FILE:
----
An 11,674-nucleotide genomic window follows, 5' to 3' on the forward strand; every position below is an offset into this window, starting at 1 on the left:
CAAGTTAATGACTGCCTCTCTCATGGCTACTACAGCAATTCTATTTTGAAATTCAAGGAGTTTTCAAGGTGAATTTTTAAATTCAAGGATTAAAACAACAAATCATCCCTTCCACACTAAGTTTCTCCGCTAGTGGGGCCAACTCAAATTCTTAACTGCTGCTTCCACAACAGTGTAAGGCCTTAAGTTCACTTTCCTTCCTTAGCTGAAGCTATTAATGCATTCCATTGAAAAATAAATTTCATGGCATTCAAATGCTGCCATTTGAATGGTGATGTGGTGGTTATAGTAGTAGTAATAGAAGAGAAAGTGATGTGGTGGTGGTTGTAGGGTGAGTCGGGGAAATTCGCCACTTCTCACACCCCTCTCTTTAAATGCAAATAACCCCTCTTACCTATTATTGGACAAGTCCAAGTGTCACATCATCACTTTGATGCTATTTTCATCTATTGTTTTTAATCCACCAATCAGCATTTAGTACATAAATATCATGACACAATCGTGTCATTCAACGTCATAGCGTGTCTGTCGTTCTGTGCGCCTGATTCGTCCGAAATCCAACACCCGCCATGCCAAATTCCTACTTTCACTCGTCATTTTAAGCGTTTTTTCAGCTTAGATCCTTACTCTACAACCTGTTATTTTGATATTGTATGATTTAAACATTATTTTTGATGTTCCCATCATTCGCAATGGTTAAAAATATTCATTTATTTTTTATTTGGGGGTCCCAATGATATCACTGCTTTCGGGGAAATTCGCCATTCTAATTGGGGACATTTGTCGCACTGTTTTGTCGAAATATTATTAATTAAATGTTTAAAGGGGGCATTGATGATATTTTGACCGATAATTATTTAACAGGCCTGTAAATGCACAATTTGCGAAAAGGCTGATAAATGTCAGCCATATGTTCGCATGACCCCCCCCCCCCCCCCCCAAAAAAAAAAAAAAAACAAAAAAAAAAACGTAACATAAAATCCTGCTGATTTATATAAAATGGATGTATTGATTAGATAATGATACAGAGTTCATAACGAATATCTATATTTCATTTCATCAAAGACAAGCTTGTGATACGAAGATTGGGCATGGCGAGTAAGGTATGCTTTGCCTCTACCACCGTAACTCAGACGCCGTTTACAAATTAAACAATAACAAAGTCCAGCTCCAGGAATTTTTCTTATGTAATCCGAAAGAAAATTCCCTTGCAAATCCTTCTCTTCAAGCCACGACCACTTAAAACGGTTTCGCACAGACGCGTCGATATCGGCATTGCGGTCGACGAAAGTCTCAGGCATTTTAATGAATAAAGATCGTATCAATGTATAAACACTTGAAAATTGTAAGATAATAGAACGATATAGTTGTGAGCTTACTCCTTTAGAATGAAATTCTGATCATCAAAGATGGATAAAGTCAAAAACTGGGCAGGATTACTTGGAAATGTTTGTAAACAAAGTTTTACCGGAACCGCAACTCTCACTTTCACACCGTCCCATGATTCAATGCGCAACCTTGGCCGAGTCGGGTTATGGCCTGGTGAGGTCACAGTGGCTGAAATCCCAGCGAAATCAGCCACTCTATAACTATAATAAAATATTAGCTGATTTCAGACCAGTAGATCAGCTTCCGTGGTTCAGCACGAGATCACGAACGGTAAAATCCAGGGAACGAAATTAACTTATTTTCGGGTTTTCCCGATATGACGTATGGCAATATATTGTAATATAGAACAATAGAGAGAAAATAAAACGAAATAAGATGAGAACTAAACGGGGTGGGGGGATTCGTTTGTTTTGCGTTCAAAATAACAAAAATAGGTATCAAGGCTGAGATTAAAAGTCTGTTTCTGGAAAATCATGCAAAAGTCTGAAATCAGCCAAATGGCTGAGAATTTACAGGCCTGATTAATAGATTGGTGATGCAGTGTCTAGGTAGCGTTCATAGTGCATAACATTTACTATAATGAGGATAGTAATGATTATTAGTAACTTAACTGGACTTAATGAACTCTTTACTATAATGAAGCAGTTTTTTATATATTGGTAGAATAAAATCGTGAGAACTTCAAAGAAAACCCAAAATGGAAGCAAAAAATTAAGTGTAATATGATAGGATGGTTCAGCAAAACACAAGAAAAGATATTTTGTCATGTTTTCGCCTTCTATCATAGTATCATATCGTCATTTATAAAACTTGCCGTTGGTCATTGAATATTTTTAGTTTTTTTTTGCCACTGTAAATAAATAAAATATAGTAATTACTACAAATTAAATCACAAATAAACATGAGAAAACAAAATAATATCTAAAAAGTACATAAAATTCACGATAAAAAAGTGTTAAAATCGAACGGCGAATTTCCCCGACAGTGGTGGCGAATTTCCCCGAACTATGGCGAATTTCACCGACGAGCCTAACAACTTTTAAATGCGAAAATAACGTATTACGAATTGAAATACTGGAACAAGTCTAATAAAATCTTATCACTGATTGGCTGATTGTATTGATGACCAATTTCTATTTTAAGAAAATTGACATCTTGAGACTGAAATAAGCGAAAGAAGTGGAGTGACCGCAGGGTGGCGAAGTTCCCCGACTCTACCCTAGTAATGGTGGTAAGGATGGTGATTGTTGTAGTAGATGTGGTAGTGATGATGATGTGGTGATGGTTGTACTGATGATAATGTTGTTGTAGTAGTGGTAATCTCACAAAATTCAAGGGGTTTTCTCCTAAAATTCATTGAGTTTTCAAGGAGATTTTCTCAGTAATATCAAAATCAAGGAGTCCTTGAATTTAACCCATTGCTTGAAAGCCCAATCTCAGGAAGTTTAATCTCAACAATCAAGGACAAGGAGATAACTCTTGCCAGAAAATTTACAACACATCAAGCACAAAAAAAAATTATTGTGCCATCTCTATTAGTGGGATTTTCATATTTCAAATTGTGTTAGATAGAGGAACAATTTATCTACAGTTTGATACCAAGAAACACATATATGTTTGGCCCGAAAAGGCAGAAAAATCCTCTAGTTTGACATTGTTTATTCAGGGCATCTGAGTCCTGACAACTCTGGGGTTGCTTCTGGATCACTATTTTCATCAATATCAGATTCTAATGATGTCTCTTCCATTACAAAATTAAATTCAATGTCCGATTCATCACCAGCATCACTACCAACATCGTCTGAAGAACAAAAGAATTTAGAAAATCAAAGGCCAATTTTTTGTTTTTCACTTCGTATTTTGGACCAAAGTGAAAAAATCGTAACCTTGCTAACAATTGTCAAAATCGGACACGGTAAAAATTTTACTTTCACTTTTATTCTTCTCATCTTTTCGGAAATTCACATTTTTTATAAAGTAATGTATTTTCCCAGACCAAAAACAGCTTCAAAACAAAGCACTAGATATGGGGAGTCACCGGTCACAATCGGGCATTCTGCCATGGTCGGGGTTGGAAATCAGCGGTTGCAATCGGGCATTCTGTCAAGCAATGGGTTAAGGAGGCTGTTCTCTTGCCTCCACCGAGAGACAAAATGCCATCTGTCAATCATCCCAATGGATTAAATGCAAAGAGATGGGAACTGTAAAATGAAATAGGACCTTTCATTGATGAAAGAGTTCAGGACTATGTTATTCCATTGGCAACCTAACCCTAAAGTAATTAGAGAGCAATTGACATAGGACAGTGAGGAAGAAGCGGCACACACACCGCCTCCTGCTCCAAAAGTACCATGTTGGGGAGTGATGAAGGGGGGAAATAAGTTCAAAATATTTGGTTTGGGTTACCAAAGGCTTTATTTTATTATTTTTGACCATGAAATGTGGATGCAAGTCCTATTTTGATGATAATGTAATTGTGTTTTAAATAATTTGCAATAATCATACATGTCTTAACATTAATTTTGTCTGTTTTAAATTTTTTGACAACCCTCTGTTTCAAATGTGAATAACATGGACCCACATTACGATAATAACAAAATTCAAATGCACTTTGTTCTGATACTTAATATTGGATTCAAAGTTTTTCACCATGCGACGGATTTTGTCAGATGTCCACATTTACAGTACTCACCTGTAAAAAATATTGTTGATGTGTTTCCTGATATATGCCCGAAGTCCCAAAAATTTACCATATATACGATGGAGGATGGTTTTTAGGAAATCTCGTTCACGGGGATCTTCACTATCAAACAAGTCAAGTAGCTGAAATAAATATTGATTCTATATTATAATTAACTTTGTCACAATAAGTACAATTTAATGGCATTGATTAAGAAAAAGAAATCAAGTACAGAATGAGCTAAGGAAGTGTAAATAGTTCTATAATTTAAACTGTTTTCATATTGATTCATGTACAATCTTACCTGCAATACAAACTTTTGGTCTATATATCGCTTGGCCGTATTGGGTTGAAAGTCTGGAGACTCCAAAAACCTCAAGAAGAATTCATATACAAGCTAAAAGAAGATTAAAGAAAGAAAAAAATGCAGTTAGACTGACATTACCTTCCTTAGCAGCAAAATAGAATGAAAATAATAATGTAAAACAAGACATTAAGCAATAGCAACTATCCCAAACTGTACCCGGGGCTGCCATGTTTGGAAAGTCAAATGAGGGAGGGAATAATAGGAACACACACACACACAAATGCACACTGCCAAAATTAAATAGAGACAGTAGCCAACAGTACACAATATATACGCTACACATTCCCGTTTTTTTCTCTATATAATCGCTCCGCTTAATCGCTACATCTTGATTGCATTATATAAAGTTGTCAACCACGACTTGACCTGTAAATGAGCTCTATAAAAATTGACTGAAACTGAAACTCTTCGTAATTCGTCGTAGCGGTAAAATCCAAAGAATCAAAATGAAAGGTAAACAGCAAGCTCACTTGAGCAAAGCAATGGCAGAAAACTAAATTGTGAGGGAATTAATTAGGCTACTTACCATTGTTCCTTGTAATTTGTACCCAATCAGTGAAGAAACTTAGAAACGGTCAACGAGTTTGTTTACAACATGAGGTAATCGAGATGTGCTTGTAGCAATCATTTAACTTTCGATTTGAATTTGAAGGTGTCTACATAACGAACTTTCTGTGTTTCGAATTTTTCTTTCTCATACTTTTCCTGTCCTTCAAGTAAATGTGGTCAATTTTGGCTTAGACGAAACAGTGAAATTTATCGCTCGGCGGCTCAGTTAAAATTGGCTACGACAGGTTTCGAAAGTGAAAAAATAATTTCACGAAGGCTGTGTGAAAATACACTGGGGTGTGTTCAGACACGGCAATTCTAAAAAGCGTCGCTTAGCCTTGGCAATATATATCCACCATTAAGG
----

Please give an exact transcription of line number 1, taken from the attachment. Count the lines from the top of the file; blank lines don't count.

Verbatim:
An 11,674-nucleotide genomic window follows, 5' to 3' on the forward strand; every position below is an offset into this window, starting at 1 on the left: